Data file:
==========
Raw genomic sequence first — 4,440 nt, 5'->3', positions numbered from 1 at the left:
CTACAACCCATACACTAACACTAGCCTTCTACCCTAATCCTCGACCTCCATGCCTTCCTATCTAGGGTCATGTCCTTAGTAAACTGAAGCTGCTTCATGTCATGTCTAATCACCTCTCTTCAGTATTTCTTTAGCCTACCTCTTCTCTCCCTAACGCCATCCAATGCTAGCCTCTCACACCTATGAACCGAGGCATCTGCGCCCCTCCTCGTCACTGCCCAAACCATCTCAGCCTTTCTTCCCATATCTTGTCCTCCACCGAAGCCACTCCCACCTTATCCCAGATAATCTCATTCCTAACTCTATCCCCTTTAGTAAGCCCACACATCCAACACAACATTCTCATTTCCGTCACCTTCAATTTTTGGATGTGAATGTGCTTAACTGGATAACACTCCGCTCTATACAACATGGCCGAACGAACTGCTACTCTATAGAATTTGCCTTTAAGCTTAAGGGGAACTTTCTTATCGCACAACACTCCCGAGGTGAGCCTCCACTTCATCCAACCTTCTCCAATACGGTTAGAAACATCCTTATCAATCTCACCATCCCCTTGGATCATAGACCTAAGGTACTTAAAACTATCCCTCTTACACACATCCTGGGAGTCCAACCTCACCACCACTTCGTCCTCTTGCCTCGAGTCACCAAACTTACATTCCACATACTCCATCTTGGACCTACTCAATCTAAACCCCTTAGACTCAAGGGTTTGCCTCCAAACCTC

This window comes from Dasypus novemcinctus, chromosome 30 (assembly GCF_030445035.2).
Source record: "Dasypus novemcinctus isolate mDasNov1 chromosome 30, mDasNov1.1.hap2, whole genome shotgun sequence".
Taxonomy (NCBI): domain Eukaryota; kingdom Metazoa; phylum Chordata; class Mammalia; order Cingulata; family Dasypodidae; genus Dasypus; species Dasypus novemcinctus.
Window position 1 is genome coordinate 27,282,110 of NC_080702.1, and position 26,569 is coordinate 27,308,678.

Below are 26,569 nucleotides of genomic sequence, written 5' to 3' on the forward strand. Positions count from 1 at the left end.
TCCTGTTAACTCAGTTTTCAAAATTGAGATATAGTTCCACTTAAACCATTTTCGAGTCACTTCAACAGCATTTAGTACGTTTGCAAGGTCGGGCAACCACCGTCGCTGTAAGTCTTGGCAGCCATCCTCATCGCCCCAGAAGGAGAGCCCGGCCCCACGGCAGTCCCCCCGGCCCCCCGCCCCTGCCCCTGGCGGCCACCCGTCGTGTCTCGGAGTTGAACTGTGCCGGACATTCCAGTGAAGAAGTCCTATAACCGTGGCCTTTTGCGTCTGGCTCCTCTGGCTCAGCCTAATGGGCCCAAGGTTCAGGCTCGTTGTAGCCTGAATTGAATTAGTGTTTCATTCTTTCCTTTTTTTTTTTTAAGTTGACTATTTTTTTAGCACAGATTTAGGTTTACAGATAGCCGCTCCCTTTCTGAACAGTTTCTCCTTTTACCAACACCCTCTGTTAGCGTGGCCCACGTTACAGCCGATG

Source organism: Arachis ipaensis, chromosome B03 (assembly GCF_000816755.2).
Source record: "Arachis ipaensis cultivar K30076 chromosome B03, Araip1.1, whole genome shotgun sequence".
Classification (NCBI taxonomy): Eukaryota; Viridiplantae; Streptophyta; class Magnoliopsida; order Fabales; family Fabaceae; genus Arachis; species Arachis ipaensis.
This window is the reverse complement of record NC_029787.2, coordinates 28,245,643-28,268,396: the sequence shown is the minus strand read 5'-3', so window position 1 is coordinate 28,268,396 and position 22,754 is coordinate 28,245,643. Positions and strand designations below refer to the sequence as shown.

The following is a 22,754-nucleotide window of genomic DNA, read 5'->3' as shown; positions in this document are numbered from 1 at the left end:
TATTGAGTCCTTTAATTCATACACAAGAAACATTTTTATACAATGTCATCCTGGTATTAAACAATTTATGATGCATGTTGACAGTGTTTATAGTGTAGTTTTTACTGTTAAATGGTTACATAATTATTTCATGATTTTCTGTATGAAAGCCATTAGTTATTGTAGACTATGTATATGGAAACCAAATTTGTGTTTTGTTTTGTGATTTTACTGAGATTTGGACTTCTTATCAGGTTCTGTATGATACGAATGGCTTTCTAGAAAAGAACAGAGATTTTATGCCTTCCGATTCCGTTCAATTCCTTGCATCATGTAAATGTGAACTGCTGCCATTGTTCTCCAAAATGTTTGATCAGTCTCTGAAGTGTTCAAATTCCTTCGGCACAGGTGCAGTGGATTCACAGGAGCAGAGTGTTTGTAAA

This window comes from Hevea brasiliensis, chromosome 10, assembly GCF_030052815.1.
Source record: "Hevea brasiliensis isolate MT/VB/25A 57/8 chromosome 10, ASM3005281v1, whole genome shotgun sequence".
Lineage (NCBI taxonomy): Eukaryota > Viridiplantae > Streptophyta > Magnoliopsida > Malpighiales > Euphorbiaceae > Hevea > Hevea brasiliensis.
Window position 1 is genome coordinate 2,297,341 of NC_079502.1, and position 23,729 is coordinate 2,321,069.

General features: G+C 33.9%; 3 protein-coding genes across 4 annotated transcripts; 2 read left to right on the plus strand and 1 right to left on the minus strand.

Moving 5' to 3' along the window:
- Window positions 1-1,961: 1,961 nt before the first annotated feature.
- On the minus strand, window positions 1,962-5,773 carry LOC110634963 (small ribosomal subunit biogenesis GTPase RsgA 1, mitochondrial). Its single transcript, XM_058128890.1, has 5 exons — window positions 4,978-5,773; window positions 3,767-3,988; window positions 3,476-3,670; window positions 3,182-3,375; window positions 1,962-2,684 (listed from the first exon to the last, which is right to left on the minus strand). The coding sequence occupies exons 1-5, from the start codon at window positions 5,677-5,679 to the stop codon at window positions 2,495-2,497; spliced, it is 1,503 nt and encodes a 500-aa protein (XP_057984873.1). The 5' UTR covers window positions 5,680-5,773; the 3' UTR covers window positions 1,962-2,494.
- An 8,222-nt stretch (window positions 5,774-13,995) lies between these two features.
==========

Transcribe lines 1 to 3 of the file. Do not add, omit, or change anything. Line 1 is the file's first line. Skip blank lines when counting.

Raw genomic sequence first — 4,440 nt, 5'->3', positions numbered from 1 at the left:
CTACAACCCATACACTAACACTAGCCTTCTACCCTAATCCTCGACCTCCATGCCTTCCTATCTAGGGTCATGTCCTTAGTAAACTGAAGCTGCTTCATGTCATGTCTAATCACCTCTCTTCAGTATTTCTTTAGCCTACCTCTTCTCTCCCTAACGCCATCCAATGCTAGCCTCTCACACCTATGAACCGAGGCATCTGCGCCCCTCCTCGTCACTGCCCAAACCATCTCAGCCTTTCTTCCCATATCTTGTCCTCCACCGAAGCCACTCCCACCTTATCCCAGATAATCTCATTCCTAACTCTATCCCCTTTAGTAAGCCCACACATCCAACACAACATTCTCATTTCCGTCACCTTCAATTTTTGGATGTGAATGTGCTTAACTGGATAACACTCCGCTCTATACAACATGGCCGAACGAACTGCTACTCTATAGAATTTGCCTTTAAGCTTAAGGGGAACTTTCTTATCGCACAACACTCCCGAGGTGAGCCTCCACTTCATCCAACCTTCTCCAATACGGTTAGAAACATCCTTATCAATCTCACCATCCCCTTGGATCATAGACCTAAGGTACTTAAAACTATCCCTCTTACACACATCCTGGGAGTCCAACCTCACCACCACTTCGTCCTCTTGCCTCGAGTCACCAAACTTACATTCCACATACTCCATCTTGGACCTACTCAATCTAAACCCCTTAGACTCAAGGGTTTGCCTCCAAACCTC

This window comes from Dasypus novemcinctus, chromosome 30 (assembly GCF_030445035.2).